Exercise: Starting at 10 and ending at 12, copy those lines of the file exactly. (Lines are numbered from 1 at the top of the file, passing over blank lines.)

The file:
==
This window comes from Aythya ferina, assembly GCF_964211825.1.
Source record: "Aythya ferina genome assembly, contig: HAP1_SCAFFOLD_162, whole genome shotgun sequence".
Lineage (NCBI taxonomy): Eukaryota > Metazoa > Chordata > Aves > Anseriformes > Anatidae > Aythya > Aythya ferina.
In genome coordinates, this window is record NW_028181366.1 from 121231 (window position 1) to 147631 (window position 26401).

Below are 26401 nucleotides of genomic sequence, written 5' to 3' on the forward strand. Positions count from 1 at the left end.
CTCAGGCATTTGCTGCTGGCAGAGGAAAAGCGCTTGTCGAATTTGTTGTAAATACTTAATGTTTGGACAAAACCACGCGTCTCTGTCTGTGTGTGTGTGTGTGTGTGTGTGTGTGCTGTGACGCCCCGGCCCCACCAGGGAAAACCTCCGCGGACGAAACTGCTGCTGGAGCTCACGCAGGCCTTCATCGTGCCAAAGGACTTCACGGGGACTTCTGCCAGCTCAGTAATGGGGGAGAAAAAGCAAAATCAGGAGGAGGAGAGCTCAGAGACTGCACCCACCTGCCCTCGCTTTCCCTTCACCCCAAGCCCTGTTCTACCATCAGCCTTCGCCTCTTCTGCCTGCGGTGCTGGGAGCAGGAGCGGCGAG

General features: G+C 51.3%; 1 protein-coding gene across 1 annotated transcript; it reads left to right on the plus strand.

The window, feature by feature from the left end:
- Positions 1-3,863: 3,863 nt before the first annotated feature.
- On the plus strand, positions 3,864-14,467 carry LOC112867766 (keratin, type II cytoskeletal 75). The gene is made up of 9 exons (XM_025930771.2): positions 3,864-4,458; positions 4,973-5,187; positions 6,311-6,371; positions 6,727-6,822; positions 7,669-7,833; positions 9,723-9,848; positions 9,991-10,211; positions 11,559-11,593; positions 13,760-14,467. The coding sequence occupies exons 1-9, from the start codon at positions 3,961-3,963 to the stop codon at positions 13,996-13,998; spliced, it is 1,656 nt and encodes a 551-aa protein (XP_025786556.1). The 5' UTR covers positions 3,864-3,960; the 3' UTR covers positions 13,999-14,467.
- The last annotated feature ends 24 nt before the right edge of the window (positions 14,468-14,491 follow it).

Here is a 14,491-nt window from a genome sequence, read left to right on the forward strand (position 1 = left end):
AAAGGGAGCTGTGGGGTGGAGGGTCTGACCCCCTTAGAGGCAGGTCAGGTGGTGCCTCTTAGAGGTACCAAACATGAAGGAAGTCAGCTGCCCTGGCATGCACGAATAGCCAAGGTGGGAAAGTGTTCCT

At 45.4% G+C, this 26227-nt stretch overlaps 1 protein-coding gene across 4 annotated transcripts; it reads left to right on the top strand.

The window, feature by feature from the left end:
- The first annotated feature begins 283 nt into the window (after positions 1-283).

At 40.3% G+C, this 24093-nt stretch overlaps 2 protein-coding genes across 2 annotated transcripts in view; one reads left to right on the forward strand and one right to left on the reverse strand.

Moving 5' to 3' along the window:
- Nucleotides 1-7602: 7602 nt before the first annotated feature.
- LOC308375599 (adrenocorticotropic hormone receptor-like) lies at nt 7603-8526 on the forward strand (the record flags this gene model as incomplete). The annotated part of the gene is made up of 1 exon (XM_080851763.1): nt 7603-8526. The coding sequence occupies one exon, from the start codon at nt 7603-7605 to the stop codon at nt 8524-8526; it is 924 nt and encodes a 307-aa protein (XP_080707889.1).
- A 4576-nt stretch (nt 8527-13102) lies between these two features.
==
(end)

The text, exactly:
- On the plus strand, positions 3,864-14,467 carry LOC112867766 (keratin, type II cytoskeletal 75). The gene is made up of 9 exons (XM_025930771.2): positions 3,864-4,458; positions 4,973-5,187; positions 6,311-6,371; positions 6,727-6,822; positions 7,669-7,833; positions 9,723-9,848; positions 9,991-10,211; positions 11,559-11,593; positions 13,760-14,467. The coding sequence occupies exons 1-9, from the start codon at positions 3,961-3,963 to the stop codon at positions 13,996-13,998; spliced, it is 1,656 nt and encodes a 551-aa protein (XP_025786556.1). The 5' UTR covers positions 3,864-3,960; the 3' UTR covers positions 13,999-14,467.
- The last annotated feature ends 24 nt before the right edge of the window (positions 14,468-14,491 follow it).

Here is a 14,491-nt window from a genome sequence, read left to right on the forward strand (position 1 = left end):